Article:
1. Being afraid to put your work out there. Like, it’s still scary most if not all of the time, but you get used to just dealing with it and doing it anyway! YAY FEAR!
2. Not knowing what to write about. (You eventually learn to either “just write anyway” or put in many practice hours into refining the art of “just
3. Determining which ideas are good and worth pursuing and which are not. It takes time to get the hang of this one, but as long as you remember that even bad ideas aren’t completely useless, you’ll be just fine.
4. Finishing what you start. There are going to be plenty of projects you start but never get around to finishing, but you’ll learn to make the ones you finish truly count — while also learning from the things you leave behind.
5. Bringing all the parts of a story together to make it “good.” Anyone can tell a story. Not everyone can spin a narrative in such a way that makes it impossible to forget.
6. Writing even when you “don’t feel like it” — because honestly, sometimes you don’t have the option to “not write” and have to get your work done whether you’re in the mood or not.
7. Writing even though you’re not sure anyone else will understand it, relate to it, or care. The truth? There will always be at least one person who understands, relates, and/or cares. Your words are not a waste.
8. Editing your own work. Real talk: It’s not fun, it might never be something you enjoy, but it does become something you have no choice but to tolerate. I have editors and I still have to edit my work before I submit things. It never ends.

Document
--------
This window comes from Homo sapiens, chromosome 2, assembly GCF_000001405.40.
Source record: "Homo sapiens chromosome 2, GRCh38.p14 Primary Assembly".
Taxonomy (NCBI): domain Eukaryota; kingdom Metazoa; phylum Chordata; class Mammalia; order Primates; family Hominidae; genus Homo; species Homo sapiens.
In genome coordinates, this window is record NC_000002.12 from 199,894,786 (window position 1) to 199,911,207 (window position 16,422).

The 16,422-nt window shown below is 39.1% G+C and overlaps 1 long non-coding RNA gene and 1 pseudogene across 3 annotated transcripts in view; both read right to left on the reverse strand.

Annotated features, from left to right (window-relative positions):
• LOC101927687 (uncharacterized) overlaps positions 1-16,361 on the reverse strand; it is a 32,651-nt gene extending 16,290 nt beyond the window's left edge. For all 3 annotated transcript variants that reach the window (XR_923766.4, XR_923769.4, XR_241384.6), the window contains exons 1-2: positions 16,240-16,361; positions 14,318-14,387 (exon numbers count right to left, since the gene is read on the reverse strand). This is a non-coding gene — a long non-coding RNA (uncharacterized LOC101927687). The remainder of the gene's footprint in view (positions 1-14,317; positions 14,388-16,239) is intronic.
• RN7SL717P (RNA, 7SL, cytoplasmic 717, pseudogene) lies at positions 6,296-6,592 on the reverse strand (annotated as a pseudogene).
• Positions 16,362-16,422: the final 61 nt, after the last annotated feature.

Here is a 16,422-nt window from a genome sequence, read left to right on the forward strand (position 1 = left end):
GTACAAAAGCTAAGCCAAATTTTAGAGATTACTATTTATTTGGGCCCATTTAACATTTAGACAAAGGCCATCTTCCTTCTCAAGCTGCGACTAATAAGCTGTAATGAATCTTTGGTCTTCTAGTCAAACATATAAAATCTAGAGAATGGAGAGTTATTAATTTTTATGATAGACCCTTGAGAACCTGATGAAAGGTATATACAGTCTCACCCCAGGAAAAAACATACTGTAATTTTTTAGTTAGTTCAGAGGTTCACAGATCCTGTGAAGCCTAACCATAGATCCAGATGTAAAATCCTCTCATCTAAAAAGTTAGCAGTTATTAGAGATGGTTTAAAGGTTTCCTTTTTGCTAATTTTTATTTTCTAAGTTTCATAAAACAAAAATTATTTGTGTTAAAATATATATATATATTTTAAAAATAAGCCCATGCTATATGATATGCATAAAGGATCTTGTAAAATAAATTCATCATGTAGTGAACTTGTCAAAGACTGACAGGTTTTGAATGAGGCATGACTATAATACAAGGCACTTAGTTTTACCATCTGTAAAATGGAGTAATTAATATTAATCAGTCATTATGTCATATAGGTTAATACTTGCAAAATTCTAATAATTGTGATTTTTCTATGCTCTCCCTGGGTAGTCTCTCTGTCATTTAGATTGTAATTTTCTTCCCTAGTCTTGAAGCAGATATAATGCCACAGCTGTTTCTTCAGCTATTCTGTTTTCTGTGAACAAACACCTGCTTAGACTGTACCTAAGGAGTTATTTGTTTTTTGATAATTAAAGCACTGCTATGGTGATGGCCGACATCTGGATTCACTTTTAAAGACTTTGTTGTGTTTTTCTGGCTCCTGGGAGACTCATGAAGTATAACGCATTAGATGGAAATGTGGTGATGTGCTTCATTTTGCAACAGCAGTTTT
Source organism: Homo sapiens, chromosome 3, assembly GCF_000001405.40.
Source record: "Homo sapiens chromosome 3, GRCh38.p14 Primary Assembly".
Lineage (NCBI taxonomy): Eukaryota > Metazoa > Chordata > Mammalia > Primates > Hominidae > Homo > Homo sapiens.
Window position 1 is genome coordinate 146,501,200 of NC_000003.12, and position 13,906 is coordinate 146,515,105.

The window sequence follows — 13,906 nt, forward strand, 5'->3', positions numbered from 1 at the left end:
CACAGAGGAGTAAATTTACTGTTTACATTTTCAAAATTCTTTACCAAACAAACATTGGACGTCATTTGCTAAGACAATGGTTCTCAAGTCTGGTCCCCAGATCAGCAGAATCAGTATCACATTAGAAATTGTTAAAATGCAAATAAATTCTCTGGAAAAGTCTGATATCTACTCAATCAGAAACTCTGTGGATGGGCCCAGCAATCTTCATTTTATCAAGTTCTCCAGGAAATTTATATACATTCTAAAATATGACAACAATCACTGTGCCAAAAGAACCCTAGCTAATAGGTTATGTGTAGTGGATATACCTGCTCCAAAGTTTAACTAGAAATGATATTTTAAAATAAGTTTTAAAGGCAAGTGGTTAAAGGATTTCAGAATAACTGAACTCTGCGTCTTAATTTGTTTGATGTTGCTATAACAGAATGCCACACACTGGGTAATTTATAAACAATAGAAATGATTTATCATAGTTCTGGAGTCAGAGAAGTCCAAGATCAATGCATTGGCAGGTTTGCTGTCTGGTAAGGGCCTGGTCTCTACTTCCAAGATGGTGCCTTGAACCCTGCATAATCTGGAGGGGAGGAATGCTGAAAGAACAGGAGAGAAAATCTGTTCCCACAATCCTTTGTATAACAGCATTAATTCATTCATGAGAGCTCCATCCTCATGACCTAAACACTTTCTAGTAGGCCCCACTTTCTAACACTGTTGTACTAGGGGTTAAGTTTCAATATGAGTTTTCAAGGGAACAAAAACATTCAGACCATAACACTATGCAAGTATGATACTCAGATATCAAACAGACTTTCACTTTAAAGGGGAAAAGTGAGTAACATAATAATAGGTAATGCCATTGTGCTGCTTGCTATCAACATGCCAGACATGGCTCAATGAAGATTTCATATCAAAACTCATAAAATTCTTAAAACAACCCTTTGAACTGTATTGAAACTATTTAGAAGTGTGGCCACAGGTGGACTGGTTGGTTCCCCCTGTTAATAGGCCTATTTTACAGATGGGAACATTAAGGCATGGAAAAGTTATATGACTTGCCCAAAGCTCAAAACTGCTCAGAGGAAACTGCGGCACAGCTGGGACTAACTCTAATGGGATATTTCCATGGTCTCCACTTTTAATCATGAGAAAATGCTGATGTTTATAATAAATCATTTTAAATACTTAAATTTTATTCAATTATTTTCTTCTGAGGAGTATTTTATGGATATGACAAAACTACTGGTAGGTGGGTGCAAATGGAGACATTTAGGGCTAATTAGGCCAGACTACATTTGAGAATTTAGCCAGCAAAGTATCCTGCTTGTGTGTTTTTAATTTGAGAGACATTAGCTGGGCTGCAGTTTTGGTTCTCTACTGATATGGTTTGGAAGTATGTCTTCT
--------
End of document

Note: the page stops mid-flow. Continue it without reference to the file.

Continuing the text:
9. Handling feedback and constructive criticism. You learn not to take it so personally after a while. Sometimes it still stings, but you figure out how to use it as fuel for productivity and growth instead of letting it tear you down.
10. Managing your time. Truth bomb: It never gets easier. Things always come up and nothing rarely ever goes the way you want or need it to. You learn to Make Writing Happen whenever and wherever you can.
11. Knowing that struggling in certain areas as a writer is not something you “get over,” but instead something you continuously work in spite of.
12. Query letters. You just do them. Over and over and over. It is the way of things. Embrace it.
Meg is the creator of Novelty Revisions, dedicated to helping writers put their ideas into words. She is a staff writer with The Cheat Sheet, a freelance editor and writer, and a 10-time NaNoWriMo winner. Follow Meg on Twitter for tweets about writing, food and nerdy things.
3 thoughts on “12 Struggles All Successful Writers Eventually Learn to Work Through”
Reblogged this on Author Don Massenzio and commented:
Check out this great post from the Novelty Revisions Blog with 12 Struggles All Successful Writers Eventually Learn to Work Through
“Embrace it.” Yep, trying hard to do just that!
Yea proofreading your own work feels boring too. I think you should not proofread right away, instead reopen your draft/manuscript the next day.
Distractions are also quite a hurdle for writers, I suggest keeping your mobile on silent or notifications off mode. It will help you concentrate more.
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